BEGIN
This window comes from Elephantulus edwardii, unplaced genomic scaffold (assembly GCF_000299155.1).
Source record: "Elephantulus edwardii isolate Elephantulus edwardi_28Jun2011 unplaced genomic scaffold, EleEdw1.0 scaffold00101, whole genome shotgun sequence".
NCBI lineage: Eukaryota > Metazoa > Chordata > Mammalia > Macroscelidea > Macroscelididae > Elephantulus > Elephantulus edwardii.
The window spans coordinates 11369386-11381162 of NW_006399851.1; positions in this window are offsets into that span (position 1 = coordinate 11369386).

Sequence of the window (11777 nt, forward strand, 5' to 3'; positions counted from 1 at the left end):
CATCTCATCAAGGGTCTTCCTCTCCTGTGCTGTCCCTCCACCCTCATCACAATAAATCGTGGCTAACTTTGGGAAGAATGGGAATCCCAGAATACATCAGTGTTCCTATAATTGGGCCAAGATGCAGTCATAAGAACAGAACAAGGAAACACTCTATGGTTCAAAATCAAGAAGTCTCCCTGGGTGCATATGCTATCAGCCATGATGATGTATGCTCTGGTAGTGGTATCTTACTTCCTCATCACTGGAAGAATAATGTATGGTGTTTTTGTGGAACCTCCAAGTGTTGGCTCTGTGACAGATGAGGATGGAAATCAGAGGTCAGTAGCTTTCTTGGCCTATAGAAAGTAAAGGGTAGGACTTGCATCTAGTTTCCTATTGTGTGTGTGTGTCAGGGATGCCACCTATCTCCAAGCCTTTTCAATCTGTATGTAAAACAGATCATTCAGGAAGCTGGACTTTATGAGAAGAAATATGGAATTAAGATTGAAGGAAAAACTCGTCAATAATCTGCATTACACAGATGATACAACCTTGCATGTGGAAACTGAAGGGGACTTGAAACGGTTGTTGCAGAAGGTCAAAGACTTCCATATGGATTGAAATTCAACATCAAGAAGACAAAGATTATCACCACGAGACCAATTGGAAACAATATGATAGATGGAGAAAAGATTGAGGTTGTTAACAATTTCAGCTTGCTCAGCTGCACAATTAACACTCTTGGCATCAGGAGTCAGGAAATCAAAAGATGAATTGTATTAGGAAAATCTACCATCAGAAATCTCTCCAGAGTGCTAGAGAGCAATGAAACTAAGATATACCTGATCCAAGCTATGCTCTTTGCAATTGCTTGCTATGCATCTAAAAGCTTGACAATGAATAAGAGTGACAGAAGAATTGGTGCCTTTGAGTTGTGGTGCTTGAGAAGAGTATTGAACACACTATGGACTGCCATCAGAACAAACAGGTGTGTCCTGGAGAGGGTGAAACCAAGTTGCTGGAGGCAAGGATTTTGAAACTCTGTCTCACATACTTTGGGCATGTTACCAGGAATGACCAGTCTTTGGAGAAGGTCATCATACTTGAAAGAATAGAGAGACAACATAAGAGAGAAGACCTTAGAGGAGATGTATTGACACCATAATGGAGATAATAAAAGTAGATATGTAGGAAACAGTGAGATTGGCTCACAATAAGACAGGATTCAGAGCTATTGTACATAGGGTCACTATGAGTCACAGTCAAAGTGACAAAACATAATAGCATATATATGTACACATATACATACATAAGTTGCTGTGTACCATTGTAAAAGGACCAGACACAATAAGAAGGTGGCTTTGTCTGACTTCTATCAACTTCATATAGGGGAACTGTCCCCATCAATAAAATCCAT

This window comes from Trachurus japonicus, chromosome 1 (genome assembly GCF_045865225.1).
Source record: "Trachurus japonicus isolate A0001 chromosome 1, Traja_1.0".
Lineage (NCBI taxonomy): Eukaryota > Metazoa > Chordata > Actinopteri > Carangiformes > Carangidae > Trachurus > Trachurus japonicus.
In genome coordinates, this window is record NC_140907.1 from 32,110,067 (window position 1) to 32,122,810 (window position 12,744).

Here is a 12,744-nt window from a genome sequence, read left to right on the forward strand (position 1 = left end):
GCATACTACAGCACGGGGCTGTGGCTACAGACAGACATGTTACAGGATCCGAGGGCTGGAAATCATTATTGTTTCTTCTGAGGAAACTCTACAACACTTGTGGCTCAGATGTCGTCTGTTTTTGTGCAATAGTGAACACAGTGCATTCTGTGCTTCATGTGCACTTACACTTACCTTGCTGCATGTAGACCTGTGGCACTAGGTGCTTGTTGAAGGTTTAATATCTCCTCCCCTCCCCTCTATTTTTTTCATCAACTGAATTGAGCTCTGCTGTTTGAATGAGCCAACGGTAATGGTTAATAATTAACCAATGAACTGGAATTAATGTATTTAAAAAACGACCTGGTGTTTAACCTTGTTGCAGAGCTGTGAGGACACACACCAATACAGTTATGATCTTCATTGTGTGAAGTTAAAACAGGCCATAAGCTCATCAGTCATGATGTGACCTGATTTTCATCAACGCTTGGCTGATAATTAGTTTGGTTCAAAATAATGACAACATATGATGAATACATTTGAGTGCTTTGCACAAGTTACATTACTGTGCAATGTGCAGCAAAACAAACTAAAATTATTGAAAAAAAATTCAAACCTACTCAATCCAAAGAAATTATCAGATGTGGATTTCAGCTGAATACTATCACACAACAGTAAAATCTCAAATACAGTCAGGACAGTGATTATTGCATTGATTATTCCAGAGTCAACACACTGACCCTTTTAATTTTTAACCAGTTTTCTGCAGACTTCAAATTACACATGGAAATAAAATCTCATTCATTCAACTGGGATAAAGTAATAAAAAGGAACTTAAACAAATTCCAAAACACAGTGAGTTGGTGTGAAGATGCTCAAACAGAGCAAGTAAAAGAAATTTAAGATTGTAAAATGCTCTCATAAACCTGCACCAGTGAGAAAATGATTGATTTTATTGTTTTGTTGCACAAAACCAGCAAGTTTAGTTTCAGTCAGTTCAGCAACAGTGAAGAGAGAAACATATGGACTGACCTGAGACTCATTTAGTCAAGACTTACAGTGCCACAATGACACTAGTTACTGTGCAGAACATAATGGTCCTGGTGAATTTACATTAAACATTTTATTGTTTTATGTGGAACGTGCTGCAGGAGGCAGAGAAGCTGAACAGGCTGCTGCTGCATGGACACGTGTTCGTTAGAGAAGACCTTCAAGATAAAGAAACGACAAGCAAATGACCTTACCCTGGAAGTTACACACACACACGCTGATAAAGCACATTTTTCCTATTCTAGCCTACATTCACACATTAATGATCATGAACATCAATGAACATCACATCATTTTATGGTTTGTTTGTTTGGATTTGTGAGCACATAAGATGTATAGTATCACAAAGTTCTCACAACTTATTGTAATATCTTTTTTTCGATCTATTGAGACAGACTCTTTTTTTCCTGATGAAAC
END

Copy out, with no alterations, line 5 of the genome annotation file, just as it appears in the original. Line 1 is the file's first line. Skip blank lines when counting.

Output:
Sequence of the window (11777 nt, forward strand, 5' to 3'; positions counted from 1 at the left end):